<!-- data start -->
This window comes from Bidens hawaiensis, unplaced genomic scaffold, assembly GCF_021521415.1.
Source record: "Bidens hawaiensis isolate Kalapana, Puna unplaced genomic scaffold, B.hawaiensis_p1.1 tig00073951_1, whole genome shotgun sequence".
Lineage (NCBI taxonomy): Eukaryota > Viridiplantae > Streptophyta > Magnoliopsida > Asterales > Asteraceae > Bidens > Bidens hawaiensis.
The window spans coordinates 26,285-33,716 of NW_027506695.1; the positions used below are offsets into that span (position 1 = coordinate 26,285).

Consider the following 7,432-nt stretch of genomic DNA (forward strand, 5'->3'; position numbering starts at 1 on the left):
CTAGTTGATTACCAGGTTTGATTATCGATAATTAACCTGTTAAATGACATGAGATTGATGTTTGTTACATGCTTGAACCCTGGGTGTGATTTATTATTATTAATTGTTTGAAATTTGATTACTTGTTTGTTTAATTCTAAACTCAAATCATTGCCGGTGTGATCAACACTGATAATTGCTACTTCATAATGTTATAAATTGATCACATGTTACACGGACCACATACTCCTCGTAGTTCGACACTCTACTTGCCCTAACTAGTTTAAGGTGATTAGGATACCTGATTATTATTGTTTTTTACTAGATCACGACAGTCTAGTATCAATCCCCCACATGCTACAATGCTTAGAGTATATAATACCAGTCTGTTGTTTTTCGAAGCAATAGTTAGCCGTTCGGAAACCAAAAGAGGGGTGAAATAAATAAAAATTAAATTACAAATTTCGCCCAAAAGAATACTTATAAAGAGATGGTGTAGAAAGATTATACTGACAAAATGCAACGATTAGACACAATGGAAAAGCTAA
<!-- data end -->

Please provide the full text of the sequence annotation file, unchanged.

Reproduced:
This window comes from Bidens hawaiensis, unplaced genomic scaffold, assembly GCF_021521415.1.
Source record: "Bidens hawaiensis isolate Kalapana, Puna unplaced genomic scaffold, B.hawaiensis_p1.1 tig00073951_1, whole genome shotgun sequence".
Lineage (NCBI taxonomy): Eukaryota > Viridiplantae > Streptophyta > Magnoliopsida > Asterales > Asteraceae > Bidens > Bidens hawaiensis.
The window spans coordinates 26,285-33,716 of NW_027506695.1; the positions used below are offsets into that span (position 1 = coordinate 26,285).

Consider the following 7,432-nt stretch of genomic DNA (forward strand, 5'->3'; position numbering starts at 1 on the left):
CTAGTTGATTACCAGGTTTGATTATCGATAATTAACCTGTTAAATGACATGAGATTGATGTTTGTTACATGCTTGAACCCTGGGTGTGATTTATTATTATTAATTGTTTGAAATTTGATTACTTGTTTGTTTAATTCTAAACTCAAATCATTGCCGGTGTGATCAACACTGATAATTGCTACTTCATAATGTTATAAATTGATCACATGTTACACGGACCACATACTCCTCGTAGTTCGACACTCTACTTGCCCTAACTAGTTTAAGGTGATTAGGATACCTGATTATTATTGTTTTTTACTAGATCACGACAGTCTAGTATCAATCCCCCACATGCTACAATGCTTAGAGTATATAATACCAGTCTGTTGTTTTTCGAAGCAATAGTTAGCCGTTCGGAAACCAAAAGAGGGGTGAAATAAATAAAAATTAAATTACAAATTTCGCCCAAAAGAATACTTATAAAGAGATGGTGTAGAAAGATTATACTGACAAAATGCAACGATTAGACACAATGGAAAAGCTAA